FEARS over the possible dumping of toxic waste at Hillsborough Golf Club may lead to a police investigation and the digging up of the course.
Demands for the fourth and fifth holes to be excavated have come from club President Peter Gleadall and are expected to be backed at an extraordinary general meeting of members in the next few days.
The move comes after a damning independent report commissioned by the club concluded that 28,000 tonnes of demolition spoil were tipped on the course during the remodelling of the holes - and NO records were kept of what was dumped there.
Around 1400 lorryloads of unknown material were taken to the site between August 2000 and July 2001 without control or monitoring, says the report which also slams City Council planning officials for not upholding their own planning conditions despite visits to the site.
Rumours and speculation have surrounded the club's affairs since 2000 when the project was started and over a seperate and unrelated incident in which former member Roger Baker was kicked out after a row with the club committee.
Former Yorkshire Golf champion and ex-club President Jack Timms was the man put in charge of the project and the only man - according to the 29-page report - who really knew exactly what was going on.
Mr Timms, who despite two visits and a letter sent to his home in Wisewood, did not want to talk to the Star about the report so damning of his organisation and stewardship of the now infamous fourth nd fifth hole project. Waste from several Sheffield demolition sites is believed to have been dumped and head greenkeeper Ian Whitehead is reported to have seen steel re-inforcing bars protruding from rubble in an area that, according to Council planning regulations, should only have been in-filled with topsoil.
In its overview the 29-page report says: "The project suffered very badly from a lack of objectivity in consent, design, construction and project management and from an almost complete lack of commercial and financial control, characterised most notably by a lack of responsibilty on the part of the managment board."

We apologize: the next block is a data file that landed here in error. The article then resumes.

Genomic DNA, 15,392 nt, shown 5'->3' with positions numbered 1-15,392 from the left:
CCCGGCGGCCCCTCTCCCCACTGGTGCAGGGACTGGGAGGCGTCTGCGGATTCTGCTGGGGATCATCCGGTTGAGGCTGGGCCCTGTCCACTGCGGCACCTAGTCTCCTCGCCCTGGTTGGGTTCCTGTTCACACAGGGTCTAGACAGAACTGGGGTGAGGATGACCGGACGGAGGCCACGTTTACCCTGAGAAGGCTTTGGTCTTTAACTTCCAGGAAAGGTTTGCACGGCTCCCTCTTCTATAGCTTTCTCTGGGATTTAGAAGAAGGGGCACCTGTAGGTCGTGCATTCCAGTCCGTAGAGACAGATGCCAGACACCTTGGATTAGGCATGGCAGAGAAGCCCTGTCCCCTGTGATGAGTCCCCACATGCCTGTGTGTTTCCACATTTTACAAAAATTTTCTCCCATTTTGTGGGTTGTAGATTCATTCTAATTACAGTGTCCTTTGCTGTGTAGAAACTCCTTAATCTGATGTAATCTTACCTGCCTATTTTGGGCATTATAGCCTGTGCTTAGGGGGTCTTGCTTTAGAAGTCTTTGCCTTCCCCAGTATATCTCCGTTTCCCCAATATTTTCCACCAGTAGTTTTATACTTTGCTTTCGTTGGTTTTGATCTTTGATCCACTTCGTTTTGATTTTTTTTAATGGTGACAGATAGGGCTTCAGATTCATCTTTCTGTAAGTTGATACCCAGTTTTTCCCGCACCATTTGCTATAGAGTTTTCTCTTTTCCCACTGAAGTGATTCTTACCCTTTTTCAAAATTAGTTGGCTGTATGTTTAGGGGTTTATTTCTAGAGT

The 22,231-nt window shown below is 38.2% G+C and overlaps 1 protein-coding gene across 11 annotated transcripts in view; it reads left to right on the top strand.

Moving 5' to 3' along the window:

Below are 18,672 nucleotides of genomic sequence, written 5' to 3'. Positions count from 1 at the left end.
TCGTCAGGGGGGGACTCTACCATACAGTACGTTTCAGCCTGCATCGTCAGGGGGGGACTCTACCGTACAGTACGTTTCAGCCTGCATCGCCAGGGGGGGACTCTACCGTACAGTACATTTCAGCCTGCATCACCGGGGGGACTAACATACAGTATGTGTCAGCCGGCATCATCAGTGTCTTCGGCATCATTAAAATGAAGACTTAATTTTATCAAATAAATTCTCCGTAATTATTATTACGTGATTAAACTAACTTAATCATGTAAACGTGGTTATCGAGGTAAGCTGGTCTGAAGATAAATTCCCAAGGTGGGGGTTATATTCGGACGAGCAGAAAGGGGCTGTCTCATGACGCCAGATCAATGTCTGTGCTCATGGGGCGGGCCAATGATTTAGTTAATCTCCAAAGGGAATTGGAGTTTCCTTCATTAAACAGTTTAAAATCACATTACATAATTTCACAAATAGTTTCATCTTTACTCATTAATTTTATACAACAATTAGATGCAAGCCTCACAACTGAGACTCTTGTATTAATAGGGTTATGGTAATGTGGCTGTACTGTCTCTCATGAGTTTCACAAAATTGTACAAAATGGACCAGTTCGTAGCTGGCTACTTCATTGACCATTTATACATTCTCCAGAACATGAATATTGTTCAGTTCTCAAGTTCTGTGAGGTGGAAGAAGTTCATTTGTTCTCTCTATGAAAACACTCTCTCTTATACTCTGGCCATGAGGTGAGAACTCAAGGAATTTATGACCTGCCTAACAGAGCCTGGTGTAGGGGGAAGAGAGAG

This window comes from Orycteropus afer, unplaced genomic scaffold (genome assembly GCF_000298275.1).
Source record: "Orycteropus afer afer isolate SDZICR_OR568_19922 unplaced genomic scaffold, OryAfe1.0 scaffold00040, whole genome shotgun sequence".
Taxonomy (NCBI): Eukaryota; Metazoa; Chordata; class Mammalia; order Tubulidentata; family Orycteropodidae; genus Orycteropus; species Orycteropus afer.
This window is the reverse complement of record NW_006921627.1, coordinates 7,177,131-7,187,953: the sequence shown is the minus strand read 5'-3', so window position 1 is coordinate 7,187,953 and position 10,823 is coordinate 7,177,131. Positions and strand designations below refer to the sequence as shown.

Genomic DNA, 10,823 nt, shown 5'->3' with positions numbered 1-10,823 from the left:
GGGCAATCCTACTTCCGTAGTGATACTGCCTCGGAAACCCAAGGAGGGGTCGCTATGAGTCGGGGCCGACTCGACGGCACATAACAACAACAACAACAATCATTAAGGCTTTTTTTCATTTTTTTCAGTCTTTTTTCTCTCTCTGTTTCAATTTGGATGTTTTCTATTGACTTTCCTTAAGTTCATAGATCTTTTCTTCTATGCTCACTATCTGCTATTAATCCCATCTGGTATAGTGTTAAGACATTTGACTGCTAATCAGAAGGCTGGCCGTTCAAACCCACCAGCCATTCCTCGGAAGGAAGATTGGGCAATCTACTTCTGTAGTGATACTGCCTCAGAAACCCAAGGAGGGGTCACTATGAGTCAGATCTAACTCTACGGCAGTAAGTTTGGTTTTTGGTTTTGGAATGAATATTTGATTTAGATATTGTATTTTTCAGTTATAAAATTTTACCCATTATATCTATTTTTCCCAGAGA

Current Club President Peter Gleadall said: "Members are disgusted by this report. If there is any doubt over what is buried there we should dig it up and find out what's in there.
I was victim of 'autocractic management'
"There are rumours that asbestos and other toxic material might be in there and people have been covering up and covering up. How could the committee of the day allow this to happen? I think we should find out what is buried there and get rid of the suspicion hanging over the club." Green Party Councillor for Sheffield Central Jillian Creasey has been sent a copy of the report and said: "If no-one kept proper records on what was tipped that is a criminal offence and something the police should be looking into."
After all the tortuous goings on and committee hours spent on the project the 4th hole is still not in use - seven years after the project begun.
So what do the current membership think?
Unfortunately not many of them know about the report.
It is available to the club's 500 members members who request one at the club but they have not been sent a copy individually in the interests of economy, said Current Club Secretary Gerry Smalley.
"There is no reaction to the report as yet," said Mr Smalley. "The members are taking the report and reading it. I don't think it's going to be that much of a shock to people. There will be a meeting to decide on various options. There will be an EGM but it's too early to say whether there will be any disciplinary action against anyone."
The inquiry was conducted by Nigel Grice, Pat Molloy and Martin Crookes although Mr Molloy was unable to play much of a role due to illness.
More on next page.A MYSTERY remains at the heart of the inquiry into Hillsborough Golf Club.
What happened to the 50,000 that should have been generated by the dumping of an estimated 28,000 tonnes of waste on the course?
The 29-page report into the long-running fourth and fifth holes debacle at the golf club says no evidence of financial impropriety was found but acknowledges that any cash generated by the tipping was never accounted for.
The report highlights the possible existence of the money saying:
"Current estimates of tipping on the site are of the order of 12,800 cubic metres or 28,000 tonnes.From this, it can be seen that the volume of spoil tipped during the project could potentially have generated income in the order of 125,000.
Later the report says; "It follows that some or possibly more of that original projection of a 50,000 surplus was actually realised in the final project.
"However, the absence of tipping records and financial information means that this figure and its whereabouts will remain unknown."
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